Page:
Why The Origin Of Cotton Candy Is So Surprising

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Giant, fluffy puffs of pastel-colored cotton candy are synonymous with fairs, carnivals, festivals, and even baseball games. The treat, made with spun sugar, is made around the world and loved by children and adults alike. Of course, the sweet, cloud-shaped fare doesn't offer many nutrients. But perhaps surprising to some, cotton candy is light in calories, clocking in at 105 calories per 1 ounce serving, according to National Geographic. It's also a fat-free, sodium-free, and cholesterol-free food, likely because it's literally made from pure sugar and air. 

According to "Sweets: A History of Candy" by Tim Richardson, the world's first international confectionery historian, it is believed that cotton candy was first enjoyed in Italy during the 15th century, where chefs formed magnificent sculptures from sticky, flexible spun sugar (via Candy History). You may assume that cotton candy was solely invented by a sugar-loving confectioner. However, it turns out that the opposite is true.

Cotton candy was co-invented by a dentist

Modern cotton candy was invented in 1897 by two men with two very different careers. According to National Geographic, it was created by dentist­ William Morrison and candy maker John C. Wharton. That's right. A dentist is partly to thank for the fibrous pink indulgence. The duo developed and patented the first electric candy machine, which was essentially a perforated metal bowl with a spinning head filled with sugar.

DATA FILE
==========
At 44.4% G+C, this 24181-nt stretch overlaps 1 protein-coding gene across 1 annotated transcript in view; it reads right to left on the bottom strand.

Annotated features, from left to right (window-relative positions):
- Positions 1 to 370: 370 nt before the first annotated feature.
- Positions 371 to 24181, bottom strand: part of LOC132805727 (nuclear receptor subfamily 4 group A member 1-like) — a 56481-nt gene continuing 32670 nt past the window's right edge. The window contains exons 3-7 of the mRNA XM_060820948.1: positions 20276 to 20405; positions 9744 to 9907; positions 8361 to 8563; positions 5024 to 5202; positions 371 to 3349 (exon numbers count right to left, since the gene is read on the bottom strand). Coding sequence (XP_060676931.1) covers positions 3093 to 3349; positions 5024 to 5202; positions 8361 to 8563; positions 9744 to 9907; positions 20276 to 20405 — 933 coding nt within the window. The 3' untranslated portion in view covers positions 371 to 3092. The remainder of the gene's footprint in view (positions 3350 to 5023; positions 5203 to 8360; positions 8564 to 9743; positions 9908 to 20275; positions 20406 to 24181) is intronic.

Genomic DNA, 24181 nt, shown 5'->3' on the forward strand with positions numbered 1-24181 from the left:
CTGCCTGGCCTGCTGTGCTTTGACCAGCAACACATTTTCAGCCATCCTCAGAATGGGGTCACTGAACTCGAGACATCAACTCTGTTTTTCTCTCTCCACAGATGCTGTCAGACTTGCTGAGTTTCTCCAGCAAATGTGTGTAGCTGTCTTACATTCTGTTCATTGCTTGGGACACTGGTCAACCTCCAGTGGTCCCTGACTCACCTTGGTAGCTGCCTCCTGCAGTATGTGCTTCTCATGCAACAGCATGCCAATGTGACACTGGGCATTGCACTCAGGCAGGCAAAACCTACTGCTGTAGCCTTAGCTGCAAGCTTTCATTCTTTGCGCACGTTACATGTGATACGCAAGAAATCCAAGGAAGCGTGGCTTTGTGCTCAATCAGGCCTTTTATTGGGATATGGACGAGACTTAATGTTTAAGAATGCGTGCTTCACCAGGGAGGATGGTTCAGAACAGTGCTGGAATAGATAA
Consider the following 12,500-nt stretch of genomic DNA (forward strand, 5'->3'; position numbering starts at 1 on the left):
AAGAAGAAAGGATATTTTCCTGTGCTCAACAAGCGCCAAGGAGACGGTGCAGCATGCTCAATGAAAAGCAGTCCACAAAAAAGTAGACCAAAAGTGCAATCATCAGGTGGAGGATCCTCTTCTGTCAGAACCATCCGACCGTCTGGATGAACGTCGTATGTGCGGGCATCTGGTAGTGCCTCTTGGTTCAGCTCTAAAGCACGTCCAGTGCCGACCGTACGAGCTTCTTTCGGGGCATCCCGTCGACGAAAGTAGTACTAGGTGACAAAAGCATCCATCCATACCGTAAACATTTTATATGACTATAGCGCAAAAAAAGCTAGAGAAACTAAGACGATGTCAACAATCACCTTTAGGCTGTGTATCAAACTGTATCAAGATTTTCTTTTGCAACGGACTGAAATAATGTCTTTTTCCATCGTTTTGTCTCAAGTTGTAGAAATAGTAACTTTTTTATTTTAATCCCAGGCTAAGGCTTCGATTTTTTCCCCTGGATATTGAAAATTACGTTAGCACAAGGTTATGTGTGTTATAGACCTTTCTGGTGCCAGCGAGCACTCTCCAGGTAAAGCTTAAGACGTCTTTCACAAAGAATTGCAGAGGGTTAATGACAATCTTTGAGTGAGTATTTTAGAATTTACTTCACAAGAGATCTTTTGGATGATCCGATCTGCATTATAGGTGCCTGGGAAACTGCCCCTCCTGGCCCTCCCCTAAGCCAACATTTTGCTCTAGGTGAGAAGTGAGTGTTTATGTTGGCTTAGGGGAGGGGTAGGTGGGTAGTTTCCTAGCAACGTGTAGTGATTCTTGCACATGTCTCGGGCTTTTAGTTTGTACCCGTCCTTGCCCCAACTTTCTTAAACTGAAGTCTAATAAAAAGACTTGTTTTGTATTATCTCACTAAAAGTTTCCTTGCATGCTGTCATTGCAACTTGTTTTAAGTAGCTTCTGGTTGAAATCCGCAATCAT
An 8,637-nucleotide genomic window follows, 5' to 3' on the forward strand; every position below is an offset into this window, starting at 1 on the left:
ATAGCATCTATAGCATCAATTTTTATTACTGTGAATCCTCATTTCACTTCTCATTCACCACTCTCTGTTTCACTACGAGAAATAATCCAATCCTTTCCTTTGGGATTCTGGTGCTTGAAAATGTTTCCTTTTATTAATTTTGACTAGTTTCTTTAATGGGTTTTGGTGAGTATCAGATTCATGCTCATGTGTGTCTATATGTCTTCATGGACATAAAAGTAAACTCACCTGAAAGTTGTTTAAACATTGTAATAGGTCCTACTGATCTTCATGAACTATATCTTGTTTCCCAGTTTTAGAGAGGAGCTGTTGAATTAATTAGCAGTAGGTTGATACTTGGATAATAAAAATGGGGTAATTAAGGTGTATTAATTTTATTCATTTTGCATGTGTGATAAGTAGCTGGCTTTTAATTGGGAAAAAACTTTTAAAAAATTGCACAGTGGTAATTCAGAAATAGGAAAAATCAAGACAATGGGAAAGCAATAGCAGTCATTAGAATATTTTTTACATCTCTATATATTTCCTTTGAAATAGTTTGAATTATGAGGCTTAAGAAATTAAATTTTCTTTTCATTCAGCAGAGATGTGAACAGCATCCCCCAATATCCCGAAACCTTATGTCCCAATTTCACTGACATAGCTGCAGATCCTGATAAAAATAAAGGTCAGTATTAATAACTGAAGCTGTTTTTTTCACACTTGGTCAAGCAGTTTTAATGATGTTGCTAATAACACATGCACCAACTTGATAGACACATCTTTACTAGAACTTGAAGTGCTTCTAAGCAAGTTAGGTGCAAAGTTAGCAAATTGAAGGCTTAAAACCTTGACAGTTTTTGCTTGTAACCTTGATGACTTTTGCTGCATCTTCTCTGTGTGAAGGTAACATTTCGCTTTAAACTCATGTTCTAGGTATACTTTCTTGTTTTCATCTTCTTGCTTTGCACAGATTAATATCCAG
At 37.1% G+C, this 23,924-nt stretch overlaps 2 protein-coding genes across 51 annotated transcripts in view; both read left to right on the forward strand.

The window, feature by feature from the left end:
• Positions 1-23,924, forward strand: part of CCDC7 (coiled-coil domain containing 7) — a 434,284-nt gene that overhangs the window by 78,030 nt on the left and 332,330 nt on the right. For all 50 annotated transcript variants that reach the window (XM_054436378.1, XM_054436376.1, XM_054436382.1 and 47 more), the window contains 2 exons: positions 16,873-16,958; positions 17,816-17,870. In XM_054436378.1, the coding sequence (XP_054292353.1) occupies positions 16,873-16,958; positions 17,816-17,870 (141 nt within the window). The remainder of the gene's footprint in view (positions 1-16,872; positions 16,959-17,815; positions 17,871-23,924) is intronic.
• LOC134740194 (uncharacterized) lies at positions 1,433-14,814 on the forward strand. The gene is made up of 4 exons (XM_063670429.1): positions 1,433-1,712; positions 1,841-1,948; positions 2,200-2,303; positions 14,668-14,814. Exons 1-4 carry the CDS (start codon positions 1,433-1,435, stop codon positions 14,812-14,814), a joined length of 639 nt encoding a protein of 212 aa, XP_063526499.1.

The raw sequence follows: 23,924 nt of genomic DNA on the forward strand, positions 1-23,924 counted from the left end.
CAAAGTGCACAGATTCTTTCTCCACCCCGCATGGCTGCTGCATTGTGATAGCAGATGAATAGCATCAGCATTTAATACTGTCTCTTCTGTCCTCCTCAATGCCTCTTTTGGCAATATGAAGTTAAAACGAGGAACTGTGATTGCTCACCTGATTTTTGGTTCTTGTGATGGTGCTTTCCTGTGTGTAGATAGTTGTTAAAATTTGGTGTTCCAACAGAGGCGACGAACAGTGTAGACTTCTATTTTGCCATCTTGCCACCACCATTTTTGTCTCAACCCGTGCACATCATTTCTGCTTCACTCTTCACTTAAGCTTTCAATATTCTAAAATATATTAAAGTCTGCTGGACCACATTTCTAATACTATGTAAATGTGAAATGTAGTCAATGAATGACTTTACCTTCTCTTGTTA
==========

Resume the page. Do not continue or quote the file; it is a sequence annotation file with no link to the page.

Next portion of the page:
Morrison and Wharton showcased their innovation at the St. Louis World's Fair of 1904, which attracted around 20 million people over seven months. Cotton candy proved to be a huge hit. While they were in attendance, the men sold more than 68,000 servings of cotton candy to curious fairgoers. Initially marketed as "fairy floss," their product was handed out to children and adults alike. Then, in the 1920s, the term "cotton candy" was coined by another dentist named Josef Lascaux, who sold the treat to his patients. Over the years, cotton candy has become its own flavor and has inspired various foods and beverages, including grapes, cocktails, ice cream, bubble gum, soda, and frappucinos